For the first time ever, a feature-length documentary is examining the issue of agent provocateurs and entrapment in Canada’s national security apparatus. Manufacturing the Threat is a thrilling and emotional film, which examines a deeply disturbing episode in Canadian history, when an impoverished couple was coerced by undercover law enforcement agents into carrying out a terrorist bombing. Further, viewers learn that this case is far from unique in the context of Canadian intelligence.
When a young Muslim couple was arrested on Canada Day 2013, caught red-handed planting bombs at the Parliament buildings in Victoria, BC, the news was celebrated as a tour de force for Canada’s national security agencies. Citing the rising threat of Islamic terrorism, the Harper government went on to pass Bill C-51, the Anti-terrorism Act. However, media and government were relatively silent when the case against the Canada Day bombers fell apart.
After the young couple, Omar Nuttall and Ana Korody, had spent three years in prison, they learned that they had been deceived by an elaborate agent provocateur operation managed by the Royal Canadian Mounted Police (RCMP) and the Canadian Security Intelligence Service (CSIS). ‘Project Souvenir’ involved over 240 security service operatives, and culminated in their decision to plant fake bombs, constructed with the help of undercover agents, on the BC Parliament Grounds. The Canada Day Bombers had their charges thrown out, and their imprisonment was referred to as a “travesty of justice” by Judge Elizabeth Bennett.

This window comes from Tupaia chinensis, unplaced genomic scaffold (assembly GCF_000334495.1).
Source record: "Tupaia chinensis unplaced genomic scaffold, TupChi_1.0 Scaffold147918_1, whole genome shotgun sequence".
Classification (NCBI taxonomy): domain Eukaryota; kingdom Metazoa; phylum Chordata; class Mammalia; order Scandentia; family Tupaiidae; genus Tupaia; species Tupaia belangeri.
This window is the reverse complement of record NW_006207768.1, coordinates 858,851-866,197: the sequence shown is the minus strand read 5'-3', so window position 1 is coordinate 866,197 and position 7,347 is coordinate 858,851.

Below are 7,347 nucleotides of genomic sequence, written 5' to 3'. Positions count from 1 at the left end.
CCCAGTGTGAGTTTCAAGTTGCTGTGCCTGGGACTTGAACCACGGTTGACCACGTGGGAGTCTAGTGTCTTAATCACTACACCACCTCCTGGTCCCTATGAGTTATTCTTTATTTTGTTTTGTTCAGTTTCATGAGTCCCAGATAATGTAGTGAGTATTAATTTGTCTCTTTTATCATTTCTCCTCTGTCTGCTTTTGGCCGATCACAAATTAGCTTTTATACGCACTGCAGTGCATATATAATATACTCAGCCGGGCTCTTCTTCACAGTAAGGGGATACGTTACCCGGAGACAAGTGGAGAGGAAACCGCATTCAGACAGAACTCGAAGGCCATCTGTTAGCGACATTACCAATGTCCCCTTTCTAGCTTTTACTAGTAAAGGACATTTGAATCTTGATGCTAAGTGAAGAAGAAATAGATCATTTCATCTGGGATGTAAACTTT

Shining a light into the murky world of police infiltration, incitement, and agent provocateurs, Manufacturing The Threat shows how Canada’s policing and national security agencies, granted additional powers after 9/11, routinely break laws with little to no accountability or oversight.
How are our lives affected by these secretive and costly organizations, supposedly put in place to protect Canadians? What are the implications for our civil liberties and for democracy itself? Finally, in this era of COVID-19, climate crisis, and increasingly divisive politics, where are real threats to our security?
Manufacturing the Threat is the first feature-length film to look closely at covert operations in Canada. We learn that Canada’s concept of national security now includes the defence of oil and mineral extraction. Miller exposes a disturbing nexus of interests in which military and policing agencies align with giant transnational fossil fuel and mining companies, revealing a dark history of covert operations that target minorities, environmentalists, and Indigenous communities.
Manufacturing the Threat takes the viewer directly into Operation Souvenir, the joint RCMP-CSIS campaign that snared the Nuttalls. We watch hidden-camera footage of the Nuttalls as they talk with manipulative undercover agents, as they plan their terrorist attack in a hotel room paid for by the RCMP, and even as they plant explosives during the infamous Canada Day bombing.
Initially convicted of intent to commit a terrorist attack, the Nuttalls were eventually cleared of all charges in a ruling that described Project Souvenir as a “travesty of justice.” The trial proceedings revealed that the undercover operation employed over 240 agents and cost Canadian taxpayers over $900,000 in overtime pay alone.
“The RCMP manufactured this crime,” said Judge Elizabeth Bennett in the aftermath of the ruling.
A startling exposé and a stirring call to action, Manufacturing the Threat features interviews with national security experts, newly discovered archival material, and compelling first-hand testimony from Canadian citizens caught in the web of Canada’s covert operations.
For more information see: https://wideopenexposure.com/manufacturing-the-threat/